Those Guys Had All The Fun

June 23rd, 2011

Media companies today have become giant, often nameless and faceless corporate enterprises. We don’t seek out a TV shows just because they are on Fox or NBC. We don't go to a movies because they were financed or distributed by Universal or Paramount. One of the rare exceptions to all of this is ESPN. It has become not only the dominant player in sports journalism, but one of the most singularly powerful brands in the media today. Its on air personalities have become almost as well know at the people they cover. It has grown so large and powerful, like the business it covers, that the barriers to entry for any competitors are almost insurmountable.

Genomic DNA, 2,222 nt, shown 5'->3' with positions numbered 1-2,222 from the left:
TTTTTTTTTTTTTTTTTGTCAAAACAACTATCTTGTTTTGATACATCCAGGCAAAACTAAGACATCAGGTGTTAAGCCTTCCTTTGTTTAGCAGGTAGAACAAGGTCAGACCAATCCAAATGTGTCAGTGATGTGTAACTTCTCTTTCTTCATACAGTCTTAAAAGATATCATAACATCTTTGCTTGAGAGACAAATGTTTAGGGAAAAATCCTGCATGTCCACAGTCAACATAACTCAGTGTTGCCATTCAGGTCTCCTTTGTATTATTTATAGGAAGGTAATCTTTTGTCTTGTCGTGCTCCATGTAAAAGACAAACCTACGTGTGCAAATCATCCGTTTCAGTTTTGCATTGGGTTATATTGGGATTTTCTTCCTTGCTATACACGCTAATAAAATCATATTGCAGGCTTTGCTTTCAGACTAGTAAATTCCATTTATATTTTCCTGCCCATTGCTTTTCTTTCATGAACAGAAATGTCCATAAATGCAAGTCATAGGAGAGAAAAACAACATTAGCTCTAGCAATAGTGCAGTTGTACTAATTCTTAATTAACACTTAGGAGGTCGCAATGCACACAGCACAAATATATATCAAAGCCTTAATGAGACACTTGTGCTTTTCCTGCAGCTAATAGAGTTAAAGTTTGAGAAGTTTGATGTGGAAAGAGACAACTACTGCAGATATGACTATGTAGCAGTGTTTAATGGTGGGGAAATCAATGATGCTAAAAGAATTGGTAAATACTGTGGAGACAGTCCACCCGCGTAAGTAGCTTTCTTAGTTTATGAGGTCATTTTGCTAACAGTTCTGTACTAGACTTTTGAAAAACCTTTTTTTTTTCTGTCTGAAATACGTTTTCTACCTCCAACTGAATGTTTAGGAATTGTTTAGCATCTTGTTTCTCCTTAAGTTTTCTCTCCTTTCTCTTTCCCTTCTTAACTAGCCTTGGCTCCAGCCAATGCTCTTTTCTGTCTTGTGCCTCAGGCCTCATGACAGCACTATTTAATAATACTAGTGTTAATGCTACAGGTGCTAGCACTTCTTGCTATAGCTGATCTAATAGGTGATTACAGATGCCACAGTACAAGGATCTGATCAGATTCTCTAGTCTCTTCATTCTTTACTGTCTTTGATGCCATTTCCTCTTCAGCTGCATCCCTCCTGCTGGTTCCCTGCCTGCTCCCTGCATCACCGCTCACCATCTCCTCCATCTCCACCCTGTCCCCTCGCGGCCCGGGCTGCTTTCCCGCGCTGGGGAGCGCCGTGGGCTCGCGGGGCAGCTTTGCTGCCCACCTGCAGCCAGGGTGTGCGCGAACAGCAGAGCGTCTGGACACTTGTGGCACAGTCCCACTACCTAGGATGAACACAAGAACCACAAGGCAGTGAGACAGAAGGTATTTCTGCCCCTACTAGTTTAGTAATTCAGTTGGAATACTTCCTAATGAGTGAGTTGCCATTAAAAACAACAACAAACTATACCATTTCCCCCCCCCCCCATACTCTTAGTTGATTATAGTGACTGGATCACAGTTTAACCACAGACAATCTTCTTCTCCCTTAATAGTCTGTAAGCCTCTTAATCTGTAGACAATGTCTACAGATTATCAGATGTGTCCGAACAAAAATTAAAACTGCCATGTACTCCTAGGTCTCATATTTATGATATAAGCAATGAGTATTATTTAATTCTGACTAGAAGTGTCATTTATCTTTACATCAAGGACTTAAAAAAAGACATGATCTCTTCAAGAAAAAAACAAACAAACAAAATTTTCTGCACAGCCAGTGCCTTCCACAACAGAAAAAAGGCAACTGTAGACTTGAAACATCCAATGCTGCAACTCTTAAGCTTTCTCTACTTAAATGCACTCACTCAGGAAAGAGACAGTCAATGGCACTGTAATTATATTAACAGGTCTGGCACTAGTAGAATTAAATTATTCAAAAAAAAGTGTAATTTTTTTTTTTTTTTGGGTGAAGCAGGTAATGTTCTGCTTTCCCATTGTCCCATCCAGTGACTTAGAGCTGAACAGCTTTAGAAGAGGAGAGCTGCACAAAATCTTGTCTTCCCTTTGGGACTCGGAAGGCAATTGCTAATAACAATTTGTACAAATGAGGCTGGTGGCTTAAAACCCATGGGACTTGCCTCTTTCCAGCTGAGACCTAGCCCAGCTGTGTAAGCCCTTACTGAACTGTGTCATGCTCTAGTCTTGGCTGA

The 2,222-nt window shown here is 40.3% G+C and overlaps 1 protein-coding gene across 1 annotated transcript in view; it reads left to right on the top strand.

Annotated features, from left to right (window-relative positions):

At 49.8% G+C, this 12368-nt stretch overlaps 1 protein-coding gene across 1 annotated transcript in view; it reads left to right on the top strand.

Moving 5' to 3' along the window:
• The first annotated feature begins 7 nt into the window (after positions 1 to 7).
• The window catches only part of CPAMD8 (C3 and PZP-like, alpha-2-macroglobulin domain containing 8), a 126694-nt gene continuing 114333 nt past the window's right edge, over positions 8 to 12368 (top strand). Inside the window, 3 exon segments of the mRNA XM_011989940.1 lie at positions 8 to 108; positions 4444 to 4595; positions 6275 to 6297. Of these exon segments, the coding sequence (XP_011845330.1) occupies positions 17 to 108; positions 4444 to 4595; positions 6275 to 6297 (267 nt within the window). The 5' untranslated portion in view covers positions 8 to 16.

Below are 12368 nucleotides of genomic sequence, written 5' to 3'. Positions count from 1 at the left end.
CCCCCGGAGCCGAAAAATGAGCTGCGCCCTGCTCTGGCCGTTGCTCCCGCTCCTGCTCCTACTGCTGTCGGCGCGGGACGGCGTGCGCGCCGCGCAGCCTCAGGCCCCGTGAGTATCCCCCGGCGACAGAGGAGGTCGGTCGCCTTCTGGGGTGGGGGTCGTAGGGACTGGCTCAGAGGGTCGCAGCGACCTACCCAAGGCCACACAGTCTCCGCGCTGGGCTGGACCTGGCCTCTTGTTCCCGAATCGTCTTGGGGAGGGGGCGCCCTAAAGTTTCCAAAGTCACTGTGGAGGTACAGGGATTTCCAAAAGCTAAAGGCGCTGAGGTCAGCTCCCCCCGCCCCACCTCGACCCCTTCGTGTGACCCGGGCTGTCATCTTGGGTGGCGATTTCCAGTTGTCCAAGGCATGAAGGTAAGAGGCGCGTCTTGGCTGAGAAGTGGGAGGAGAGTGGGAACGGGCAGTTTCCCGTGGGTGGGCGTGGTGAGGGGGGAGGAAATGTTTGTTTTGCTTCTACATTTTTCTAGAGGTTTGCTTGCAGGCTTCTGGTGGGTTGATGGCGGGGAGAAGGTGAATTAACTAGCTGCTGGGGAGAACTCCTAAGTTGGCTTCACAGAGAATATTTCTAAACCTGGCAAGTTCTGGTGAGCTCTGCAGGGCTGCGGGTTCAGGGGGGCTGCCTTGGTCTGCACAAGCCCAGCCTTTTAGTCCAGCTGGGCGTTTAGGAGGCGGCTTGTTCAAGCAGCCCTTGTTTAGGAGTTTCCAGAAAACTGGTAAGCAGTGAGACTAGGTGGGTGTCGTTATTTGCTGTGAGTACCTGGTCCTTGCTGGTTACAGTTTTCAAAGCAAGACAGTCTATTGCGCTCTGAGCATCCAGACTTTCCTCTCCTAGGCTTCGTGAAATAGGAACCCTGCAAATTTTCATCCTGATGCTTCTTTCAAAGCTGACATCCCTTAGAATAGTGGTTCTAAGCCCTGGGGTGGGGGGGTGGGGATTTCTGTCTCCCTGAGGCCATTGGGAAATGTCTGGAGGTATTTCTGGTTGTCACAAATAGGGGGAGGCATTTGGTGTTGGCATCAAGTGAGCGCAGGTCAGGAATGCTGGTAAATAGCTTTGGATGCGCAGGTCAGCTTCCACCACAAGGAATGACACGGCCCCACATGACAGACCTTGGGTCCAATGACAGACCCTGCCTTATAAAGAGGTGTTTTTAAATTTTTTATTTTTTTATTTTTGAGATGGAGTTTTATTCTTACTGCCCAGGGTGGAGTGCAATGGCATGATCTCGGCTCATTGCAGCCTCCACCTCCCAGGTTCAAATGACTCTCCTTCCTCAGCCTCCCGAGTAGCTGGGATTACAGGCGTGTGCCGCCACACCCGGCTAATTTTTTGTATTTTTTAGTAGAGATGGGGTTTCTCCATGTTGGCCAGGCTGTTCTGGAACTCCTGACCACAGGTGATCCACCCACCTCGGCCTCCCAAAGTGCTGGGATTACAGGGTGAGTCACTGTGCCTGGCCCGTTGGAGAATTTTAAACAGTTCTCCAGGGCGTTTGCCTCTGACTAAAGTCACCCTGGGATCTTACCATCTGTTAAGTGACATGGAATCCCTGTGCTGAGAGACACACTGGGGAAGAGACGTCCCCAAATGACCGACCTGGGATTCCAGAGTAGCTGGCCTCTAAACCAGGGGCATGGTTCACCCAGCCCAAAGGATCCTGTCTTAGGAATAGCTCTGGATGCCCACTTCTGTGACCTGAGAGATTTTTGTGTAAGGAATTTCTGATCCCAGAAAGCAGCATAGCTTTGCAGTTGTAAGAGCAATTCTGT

How did this happen? What were the moments, who were the players that created this media, social, cultural and journalistic phenomenon? The answers lie in a new oral history of ESPN, getting huge attention coauthored by James Andrew Miller.

The book is Those Guys Have All the Fun: Inside the World of ESPN. Here's my conversation with James Andrew Miller:

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